SOUTHERN TRADITION Southern Tradition is a group dedicated to preserving the heritage of Southern Gospel music and continuing to spread the Gospel to a dying world through traditional music. We trust that God will bless our efforts just as He did those of the pioneers of Gospel Music whom we strive to honor.
ELDON WRIGHT – TENOR
On the Saturday following the 4th of July, 1948, Eldon sang on the McDonald Brothers Quartet’s broadcast on KBOA, 830 AM, in Kennett, Missouri. In Eldon’s own words, “I haven’t been right since!”
Eldon has performed with a variety of groups including: the Gospelaires, the Wallace Quartet, the Victory Quartet, the Chapelaires, the Foggy River Boys, the Missourians, the Royals, the Journeymen, the Joymasters, and finally, REUNION, where he worked with Jerry Tomlinson and his longtime friend Tommy Fairchild.
Over the years Eldon was blessed to meet and work with some of the legends of Gospel music. Luther G. Presley, the McDonald Brothers, and Barney Barrow all played a huge part in molding his life. Barney’s widow, Eva and her first husband Bill Middleton (who died leaving Eva a young widow) were also among those who helped pave the way for the young man from Arkansas who is now celebrating 65 years singing Gospel music.
JERRY TOMLINSON – LEAD
Jerry comes from a Gospel singing family, the Ray Harmony singers, who broadcast a weekly radio program from WKRO AM 1490, Cairo, Illinois in the 1940’s and 50’s. Jerry’s career began at the age of 3 when his parents first recorded him singing the song “Cleanse Me” and he has been singing ever since.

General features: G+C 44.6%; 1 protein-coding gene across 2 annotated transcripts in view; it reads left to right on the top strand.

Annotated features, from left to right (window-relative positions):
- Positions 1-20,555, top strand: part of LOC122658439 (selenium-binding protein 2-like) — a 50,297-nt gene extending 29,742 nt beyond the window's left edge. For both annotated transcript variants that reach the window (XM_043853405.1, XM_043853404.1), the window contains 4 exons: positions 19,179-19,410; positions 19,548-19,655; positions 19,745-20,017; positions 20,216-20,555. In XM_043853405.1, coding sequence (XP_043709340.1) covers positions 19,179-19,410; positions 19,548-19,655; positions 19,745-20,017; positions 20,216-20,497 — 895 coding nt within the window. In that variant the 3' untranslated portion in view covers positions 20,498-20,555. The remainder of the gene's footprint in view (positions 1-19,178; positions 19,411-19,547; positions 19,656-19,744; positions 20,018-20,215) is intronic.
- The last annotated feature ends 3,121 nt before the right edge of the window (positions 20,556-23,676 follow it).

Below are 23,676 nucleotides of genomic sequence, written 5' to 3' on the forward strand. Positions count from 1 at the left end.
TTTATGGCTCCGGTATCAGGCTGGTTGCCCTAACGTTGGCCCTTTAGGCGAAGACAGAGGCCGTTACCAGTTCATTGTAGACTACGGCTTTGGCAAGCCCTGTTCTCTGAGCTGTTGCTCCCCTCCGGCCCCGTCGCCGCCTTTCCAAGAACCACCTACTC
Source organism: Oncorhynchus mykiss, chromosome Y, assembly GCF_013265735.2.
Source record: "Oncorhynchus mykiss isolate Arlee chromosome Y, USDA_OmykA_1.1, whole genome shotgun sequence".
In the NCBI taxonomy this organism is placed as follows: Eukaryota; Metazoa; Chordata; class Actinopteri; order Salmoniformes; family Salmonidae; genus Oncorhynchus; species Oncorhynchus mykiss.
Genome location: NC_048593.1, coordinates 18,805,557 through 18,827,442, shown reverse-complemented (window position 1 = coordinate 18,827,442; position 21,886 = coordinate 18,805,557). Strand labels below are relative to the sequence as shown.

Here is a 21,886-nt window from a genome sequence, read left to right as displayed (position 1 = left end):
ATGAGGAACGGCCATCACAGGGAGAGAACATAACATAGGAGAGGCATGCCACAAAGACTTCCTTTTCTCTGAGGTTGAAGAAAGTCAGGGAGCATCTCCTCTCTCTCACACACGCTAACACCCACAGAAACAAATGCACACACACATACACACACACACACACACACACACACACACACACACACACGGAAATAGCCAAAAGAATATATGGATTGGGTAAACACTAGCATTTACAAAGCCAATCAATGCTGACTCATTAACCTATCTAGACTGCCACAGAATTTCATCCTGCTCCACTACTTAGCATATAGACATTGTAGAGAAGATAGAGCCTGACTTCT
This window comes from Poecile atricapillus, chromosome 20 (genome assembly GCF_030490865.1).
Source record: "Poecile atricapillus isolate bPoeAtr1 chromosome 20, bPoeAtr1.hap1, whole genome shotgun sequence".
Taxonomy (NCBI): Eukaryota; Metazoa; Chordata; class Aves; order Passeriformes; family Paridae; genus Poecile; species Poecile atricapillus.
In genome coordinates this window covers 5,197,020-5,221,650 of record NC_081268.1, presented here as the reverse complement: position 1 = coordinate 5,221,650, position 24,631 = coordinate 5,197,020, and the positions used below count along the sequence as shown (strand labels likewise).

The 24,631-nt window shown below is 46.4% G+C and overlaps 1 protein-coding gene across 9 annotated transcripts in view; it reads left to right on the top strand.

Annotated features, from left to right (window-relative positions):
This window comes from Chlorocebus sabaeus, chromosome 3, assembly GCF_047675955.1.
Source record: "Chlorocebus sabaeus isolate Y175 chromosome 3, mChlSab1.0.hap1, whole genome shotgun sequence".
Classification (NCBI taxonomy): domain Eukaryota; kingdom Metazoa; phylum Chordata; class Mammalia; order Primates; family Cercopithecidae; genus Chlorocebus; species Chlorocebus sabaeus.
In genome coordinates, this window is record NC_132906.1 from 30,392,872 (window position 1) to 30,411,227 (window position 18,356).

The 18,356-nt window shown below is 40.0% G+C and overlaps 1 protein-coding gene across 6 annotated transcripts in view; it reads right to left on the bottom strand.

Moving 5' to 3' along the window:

Jerry has sung with (among many others): the Ray Harmony Quartet, three different stints with Barney Barrow and the Victory Quartet, the Master’s Quartet, and REUNION, where he worked with both Eldon Wright, and Tommy Fairchild.
Jerry has sung Gospel music almost his entire life, and wouldn’t trade those experiences for anything in the world. Jerry’s love of music is real and profound, but his love of the message in Gospel songs is much deeper and is rooted in his own personal faith. Jerry is delighted to continue to spread the gospel 66 years after his first recording.
GARY WYMAN – BARITONE
Although born into a family of Gospel singers, as a child Gary’s singing voice was so poor that he didn’t even try to sing. At the age of 13, his voice dropped one and a half octaves and stabilized and he has been singing ever since.
His first real exposure to singing in public came at the 1978 Missouri State Singing Convention where he was asked to conduct a song for the Convention choir. Terrified, Gary said that he did not know any of the songs in the book well enough to do it, but his grandfather, Oscar Wyman, persisted. “Here, sing this one”, he said, pointing to a brand new song. Oscar’s friend, Wilson Price, from Wynne, Arkansas volunteered the services of his quartet’s pianist to accompany him and the stage was set for either an enormous flop or a rousing success.
The song, which neither Gary nor the pianist had ever seen prior to that afternoon was entitled “Come Morning”. It would soon become a major hit for the Nelons and later proclaimed the Song of the Decade – 1980s by the Singing News. The pianist, a 20 year old phenomenon from Strawberry, Arkansas named Roger Bennett, was a little over six months away from stepping on the Cathedral Quartet’s bus to become their new pianist and becoming a Gospel music legend in his own right. Meanwhile, Gary has continued singing and directing choirs and choral groups over the past 35 years.